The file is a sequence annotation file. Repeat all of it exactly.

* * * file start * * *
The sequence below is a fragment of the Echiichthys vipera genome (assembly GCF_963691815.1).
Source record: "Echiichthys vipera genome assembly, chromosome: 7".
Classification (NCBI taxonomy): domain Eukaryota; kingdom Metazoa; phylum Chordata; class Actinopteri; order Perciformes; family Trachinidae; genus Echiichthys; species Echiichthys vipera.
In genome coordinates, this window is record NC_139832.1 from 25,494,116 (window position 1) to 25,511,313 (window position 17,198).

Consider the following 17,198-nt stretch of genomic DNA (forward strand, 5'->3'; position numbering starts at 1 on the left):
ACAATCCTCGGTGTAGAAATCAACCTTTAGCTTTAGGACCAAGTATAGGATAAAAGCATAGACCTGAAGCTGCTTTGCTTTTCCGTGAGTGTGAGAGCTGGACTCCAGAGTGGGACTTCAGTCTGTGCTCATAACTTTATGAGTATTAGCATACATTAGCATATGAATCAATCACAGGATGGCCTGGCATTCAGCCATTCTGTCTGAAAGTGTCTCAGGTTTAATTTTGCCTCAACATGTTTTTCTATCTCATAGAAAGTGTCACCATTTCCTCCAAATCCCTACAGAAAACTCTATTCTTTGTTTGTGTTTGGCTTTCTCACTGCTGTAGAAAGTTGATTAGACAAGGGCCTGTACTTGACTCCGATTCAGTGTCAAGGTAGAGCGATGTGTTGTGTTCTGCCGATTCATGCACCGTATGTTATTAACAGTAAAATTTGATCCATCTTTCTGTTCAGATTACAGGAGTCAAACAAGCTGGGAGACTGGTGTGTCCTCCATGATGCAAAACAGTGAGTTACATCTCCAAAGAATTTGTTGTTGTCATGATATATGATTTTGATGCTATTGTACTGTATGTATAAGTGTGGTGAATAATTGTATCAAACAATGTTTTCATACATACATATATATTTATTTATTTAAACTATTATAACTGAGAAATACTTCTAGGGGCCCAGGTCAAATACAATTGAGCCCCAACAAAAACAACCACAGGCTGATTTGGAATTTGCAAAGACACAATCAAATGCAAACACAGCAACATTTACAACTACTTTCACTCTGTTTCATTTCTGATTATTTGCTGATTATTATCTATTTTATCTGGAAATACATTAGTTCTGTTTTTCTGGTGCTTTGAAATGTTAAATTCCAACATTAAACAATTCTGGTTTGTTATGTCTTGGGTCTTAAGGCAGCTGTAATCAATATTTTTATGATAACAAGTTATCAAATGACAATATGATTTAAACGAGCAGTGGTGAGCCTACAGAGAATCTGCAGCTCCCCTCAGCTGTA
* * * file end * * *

The sequence below is a fragment of the Echiichthys vipera genome (assembly GCF_963691815.1).
Source record: "Echiichthys vipera genome assembly, chromosome: 7".
Classification (NCBI taxonomy): domain Eukaryota; kingdom Metazoa; phylum Chordata; class Actinopteri; order Perciformes; family Trachinidae; genus Echiichthys; species Echiichthys vipera.
In genome coordinates, this window is record NC_139832.1 from 25,494,116 (window position 1) to 25,511,313 (window position 17,198).

Consider the following 17,198-nt stretch of genomic DNA (forward strand, 5'->3'; position numbering starts at 1 on the left):
ACAATCCTCGGTGTAGAAATCAACCTTTAGCTTTAGGACCAAGTATAGGATAAAAGCATAGACCTGAAGCTGCTTTGCTTTTCCGTGAGTGTGAGAGCTGGACTCCAGAGTGGGACTTCAGTCTGTGCTCATAACTTTATGAGTATTAGCATACATTAGCATATGAATCAATCACAGGATGGCCTGGCATTCAGCCATTCTGTCTGAAAGTGTCTCAGGTTTAATTTTGCCTCAACATGTTTTTCTATCTCATAGAAAGTGTCACCATTTCCTCCAAATCCCTACAGAAAACTCTATTCTTTGTTTGTGTTTGGCTTTCTCACTGCTGTAGAAAGTTGATTAGACAAGGGCCTGTACTTGACTCCGATTCAGTGTCAAGGTAGAGCGATGTGTTGTGTTCTGCCGATTCATGCACCGTATGTTATTAACAGTAAAATTTGATCCATCTTTCTGTTCAGATTACAGGAGTCAAACAAGCTGGGAGACTGGTGTGTCCTCCATGATGCAAAACAGTGAGTTACATCTCCAAAGAATTTGTTGTTGTCATGATATATGATTTTGATGCTATTGTACTGTATGTATAAGTGTGGTGAATAATTGTATCAAACAATGTTTTCATACATACATATATATTTATTTATTTAAACTATTATAACTGAGAAATACTTCTAGGGGCCCAGGTCAAATACAATTGAGCCCCAACAAAAACAACCACAGGCTGATTTGGAATTTGCAAAGACACAATCAAATGCAAACACAGCAACATTTACAACTACTTTCACTCTGTTTCATTTCTGATTATTTGCTGATTATTATCTATTTTATCTGGAAATACATTAGTTCTGTTTTTCTGGTGCTTTGAAATGTTAAATTCCAACATTAAACAATTCTGGTTTGTTATGTCTTGGGTCTTAAGGCAGCTGTAATCAATATTTTTATGATAACAAGTTATCAAATGACAATATGATTTAAACGAGCAGTGGTGAGCCTACAGAGAATCTGCAGCTCCCCTCAGCTGTA